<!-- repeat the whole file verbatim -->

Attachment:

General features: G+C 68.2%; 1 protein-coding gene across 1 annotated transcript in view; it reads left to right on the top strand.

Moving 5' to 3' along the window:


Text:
General features: G+C 68.2%; 1 protein-coding gene across 1 annotated transcript in view; it reads left to right on the top strand.

Moving 5' to 3' along the window: